In addition, there are the same plot holes as in the first book. I still don't understand the "specialness" of Todd, there is still a lot of build-up and allusions to various secrets that end up being not that interesting or important. I have to give Ness some credit for skillfully creating an atmosphere of urgency in his books and showing that nobody is truly innocent in war, but unfortunately, this just isn't enough for me.
Gray shades are great in theory, but I would like to see some clearer morality in my books, especially in the books written for young adults. I find that at this point the only side I would want to succeed in the story is Spackle. Not sure if Ness meant it this way though Reading challenge: View all 34 comments. Ugh, I just can't do it. This book is contrived and ridiculous.
I was put off by the first chapter, but continued to read for another 50 pages before I finally chucked it. Enough is enough. I had already ignored my instincts by picking this book up in the first place. Having read and been let down by book one, I was hoping that Ness would redeem himself. But alas, no such luck. Not only has Ness Ugh, I just can't do it. Not only has Ness failed to create likable characters, he has massacred any redeeming quality in Todd or Viola in order to create a plot for his series.
He should have left well enough alone, and ended this story in The Knife of Letting Go. I detest authors who rely on character idiocy to move their plot forward almost as much as I loath this book. If you aren't looking for any type of rhyme or reason, just itching for someone to get beat or killed, then by all means, read on, otherwise, read at your own peril. View all 61 comments. What makes you so special? In that first chapter, I was just so proud of you Todd.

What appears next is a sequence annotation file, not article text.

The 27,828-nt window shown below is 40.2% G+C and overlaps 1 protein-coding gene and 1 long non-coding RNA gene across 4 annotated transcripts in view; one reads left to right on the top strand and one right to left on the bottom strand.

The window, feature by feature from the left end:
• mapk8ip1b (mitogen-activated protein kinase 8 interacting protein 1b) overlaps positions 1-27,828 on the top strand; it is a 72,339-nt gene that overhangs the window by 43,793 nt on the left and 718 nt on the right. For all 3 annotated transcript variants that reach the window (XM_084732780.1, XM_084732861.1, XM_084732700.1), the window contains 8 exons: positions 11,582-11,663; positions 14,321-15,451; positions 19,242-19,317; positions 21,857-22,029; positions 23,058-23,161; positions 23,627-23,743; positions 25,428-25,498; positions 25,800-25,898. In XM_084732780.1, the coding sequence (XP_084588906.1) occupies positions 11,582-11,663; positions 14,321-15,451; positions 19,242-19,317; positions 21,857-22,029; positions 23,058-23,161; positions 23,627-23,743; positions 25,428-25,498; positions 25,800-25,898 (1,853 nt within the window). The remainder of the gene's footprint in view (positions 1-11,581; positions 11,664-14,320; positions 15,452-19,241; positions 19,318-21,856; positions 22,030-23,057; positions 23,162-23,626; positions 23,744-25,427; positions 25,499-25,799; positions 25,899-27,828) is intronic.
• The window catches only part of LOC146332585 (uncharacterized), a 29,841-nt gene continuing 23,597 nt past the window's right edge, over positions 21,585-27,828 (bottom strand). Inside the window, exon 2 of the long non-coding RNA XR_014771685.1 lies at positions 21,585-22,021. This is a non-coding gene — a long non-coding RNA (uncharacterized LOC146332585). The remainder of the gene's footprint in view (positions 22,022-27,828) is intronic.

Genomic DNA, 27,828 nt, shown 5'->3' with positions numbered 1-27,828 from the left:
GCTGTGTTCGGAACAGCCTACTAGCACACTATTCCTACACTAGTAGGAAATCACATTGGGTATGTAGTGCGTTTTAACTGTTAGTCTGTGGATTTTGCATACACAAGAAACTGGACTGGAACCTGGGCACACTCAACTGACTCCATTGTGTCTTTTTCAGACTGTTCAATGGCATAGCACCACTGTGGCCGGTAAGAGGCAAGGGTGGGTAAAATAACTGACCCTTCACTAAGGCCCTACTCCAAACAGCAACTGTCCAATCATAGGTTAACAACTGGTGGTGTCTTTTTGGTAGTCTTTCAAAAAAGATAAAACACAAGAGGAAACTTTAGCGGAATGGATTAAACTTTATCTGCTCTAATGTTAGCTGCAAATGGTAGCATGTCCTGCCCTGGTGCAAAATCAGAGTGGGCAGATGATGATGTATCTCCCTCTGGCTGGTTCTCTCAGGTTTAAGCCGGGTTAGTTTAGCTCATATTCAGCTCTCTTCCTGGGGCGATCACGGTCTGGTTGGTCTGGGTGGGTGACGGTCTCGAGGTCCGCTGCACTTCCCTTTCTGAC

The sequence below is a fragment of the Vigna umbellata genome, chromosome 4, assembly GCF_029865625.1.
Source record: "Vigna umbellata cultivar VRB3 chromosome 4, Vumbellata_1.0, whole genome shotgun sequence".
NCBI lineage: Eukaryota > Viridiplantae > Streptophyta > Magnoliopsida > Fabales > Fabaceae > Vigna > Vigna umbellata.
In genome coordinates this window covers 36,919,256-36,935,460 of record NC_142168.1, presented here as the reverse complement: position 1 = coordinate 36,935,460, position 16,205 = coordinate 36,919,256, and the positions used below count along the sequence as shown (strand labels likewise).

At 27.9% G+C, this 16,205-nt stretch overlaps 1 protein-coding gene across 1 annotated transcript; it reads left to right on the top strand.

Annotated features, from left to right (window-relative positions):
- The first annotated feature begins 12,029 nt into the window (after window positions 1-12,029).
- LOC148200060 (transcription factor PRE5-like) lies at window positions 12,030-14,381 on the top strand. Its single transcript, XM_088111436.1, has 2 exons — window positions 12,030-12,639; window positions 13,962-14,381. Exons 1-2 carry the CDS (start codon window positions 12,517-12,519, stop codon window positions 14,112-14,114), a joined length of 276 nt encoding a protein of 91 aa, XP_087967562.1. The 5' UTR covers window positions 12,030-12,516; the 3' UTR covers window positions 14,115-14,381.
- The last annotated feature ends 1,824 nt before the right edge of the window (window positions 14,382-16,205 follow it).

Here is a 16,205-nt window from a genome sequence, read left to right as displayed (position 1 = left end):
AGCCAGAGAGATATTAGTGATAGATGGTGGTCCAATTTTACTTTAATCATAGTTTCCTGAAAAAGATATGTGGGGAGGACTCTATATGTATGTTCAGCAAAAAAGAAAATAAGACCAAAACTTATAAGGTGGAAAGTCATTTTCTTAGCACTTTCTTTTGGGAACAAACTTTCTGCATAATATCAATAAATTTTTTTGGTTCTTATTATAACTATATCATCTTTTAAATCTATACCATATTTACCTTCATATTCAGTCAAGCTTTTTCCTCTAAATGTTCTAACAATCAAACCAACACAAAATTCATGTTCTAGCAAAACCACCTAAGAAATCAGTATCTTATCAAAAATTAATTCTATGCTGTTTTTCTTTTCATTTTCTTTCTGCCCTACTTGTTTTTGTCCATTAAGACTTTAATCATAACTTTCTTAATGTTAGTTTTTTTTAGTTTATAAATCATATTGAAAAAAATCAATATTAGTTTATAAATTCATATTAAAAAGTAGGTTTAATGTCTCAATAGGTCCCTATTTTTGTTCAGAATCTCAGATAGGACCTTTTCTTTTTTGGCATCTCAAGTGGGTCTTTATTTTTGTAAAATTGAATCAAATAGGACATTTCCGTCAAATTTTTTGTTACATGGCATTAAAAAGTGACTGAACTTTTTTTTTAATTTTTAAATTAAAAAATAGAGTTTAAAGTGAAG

But seriously, where to start?
I thought the last book was good. This one is better. Like, sell your aunt and your soul to the devil kind of good. It's just so full of stuff. First off, despite my many attempts, I could never guess what would happen. When I gave up trying and just went with it, it was still like running into a brick wall with your eyes closed.
You knew it was somewhere but you didn't know where. The characters were even better than before. Not only do we get to hear from Viola's point of view who is better than I could've hoped for but all the characters are well developed and waaaay too realistic.
I also developed some weird emotions for Davy Prentiss- seriously, right from the start. I just wanted to hug him though he was such an ass. But most of all, Todd.
Sweet Todd. You scared me Todd. I got wrinkles from you Todd. I'm sort of speechless. And still, after everything I miss Manchee. Angharrad was sweet but if anything it made me miss Manchee even more. Manchee would've stopped this from happening. He was a bloody good dog.